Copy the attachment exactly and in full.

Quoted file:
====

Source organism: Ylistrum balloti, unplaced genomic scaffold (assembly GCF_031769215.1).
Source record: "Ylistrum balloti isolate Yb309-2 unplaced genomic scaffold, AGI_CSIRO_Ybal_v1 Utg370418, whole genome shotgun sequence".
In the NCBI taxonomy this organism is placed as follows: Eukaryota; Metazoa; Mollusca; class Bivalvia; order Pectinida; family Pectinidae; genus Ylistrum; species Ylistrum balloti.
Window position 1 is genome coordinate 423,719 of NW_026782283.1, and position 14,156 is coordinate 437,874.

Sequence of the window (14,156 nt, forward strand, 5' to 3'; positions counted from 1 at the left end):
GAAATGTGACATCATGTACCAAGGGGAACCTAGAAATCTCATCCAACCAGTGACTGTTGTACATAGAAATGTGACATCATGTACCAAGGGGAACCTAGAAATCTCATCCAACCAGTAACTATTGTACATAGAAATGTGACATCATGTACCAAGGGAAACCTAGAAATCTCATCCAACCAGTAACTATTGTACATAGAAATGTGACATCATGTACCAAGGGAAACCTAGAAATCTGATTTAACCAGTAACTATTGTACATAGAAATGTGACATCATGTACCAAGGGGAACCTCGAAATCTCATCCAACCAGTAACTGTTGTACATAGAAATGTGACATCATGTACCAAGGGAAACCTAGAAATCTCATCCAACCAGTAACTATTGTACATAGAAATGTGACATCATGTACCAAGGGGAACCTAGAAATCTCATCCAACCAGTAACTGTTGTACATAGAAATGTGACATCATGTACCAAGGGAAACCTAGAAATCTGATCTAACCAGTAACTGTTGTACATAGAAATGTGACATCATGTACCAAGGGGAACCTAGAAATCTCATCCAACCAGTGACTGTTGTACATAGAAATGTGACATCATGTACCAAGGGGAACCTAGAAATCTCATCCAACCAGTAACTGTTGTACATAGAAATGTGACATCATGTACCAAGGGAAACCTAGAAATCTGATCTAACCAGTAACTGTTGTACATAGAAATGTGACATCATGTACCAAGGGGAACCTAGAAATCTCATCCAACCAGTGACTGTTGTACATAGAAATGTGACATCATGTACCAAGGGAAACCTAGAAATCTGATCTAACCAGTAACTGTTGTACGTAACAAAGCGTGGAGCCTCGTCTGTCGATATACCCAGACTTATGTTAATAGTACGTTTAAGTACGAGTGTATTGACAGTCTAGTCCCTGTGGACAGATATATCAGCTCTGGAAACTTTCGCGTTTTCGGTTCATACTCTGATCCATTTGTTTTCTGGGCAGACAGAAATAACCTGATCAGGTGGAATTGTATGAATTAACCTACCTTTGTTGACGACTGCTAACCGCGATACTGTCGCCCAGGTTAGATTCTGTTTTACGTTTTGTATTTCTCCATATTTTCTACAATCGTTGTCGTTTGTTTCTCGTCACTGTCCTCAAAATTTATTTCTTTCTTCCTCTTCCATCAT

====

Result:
Source organism: Ylistrum balloti, unplaced genomic scaffold (assembly GCF_031769215.1).
Source record: "Ylistrum balloti isolate Yb309-2 unplaced genomic scaffold, AGI_CSIRO_Ybal_v1 Utg370418, whole genome shotgun sequence".
In the NCBI taxonomy this organism is placed as follows: Eukaryota; Metazoa; Mollusca; class Bivalvia; order Pectinida; family Pectinidae; genus Ylistrum; species Ylistrum balloti.
Window position 1 is genome coordinate 423,719 of NW_026782283.1, and position 14,156 is coordinate 437,874.

Sequence of the window (14,156 nt, forward strand, 5' to 3'; positions counted from 1 at the left end):
GAAATGTGACATCATGTACCAAGGGGAACCTAGAAATCTCATCCAACCAGTGACTGTTGTACATAGAAATGTGACATCATGTACCAAGGGGAACCTAGAAATCTCATCCAACCAGTAACTATTGTACATAGAAATGTGACATCATGTACCAAGGGAAACCTAGAAATCTCATCCAACCAGTAACTATTGTACATAGAAATGTGACATCATGTACCAAGGGAAACCTAGAAATCTGATTTAACCAGTAACTATTGTACATAGAAATGTGACATCATGTACCAAGGGGAACCTCGAAATCTCATCCAACCAGTAACTGTTGTACATAGAAATGTGACATCATGTACCAAGGGAAACCTAGAAATCTCATCCAACCAGTAACTATTGTACATAGAAATGTGACATCATGTACCAAGGGGAACCTAGAAATCTCATCCAACCAGTAACTGTTGTACATAGAAATGTGACATCATGTACCAAGGGAAACCTAGAAATCTGATCTAACCAGTAACTGTTGTACATAGAAATGTGACATCATGTACCAAGGGGAACCTAGAAATCTCATCCAACCAGTGACTGTTGTACATAGAAATGTGACATCATGTACCAAGGGGAACCTAGAAATCTCATCCAACCAGTAACTGTTGTACATAGAAATGTGACATCATGTACCAAGGGAAACCTAGAAATCTGATCTAACCAGTAACTGTTGTACATAGAAATGTGACATCATGTACCAAGGGGAACCTAGAAATCTCATCCAACCAGTGACTGTTGTACATAGAAATGTGACATCATGTACCAAGGGAAACCTAGAAATCTGATCTAACCAGTAACTGTTGTACGTAACAAAGCGTGGAGCCTCGTCTGTCGATATACCCAGACTTATGTTAATAGTACGTTTAAGTACGAGTGTATTGACAGTCTAGTCCCTGTGGACAGATATATCAGCTCTGGAAACTTTCGCGTTTTCGGTTCATACTCTGATCCATTTGTTTTCTGGGCAGACAGAAATAACCTGATCAGGTGGAATTGTATGAATTAACCTACCTTTGTTGACGACTGCTAACCGCGATACTGTCGCCCAGGTTAGATTCTGTTTTACGTTTTGTATTTCTCCATATTTTCTACAATCGTTGTCGTTTGTTTCTCGTCACTGTCCTCAAAATTTATTTCTTTCTTCCTCTTCCATCAT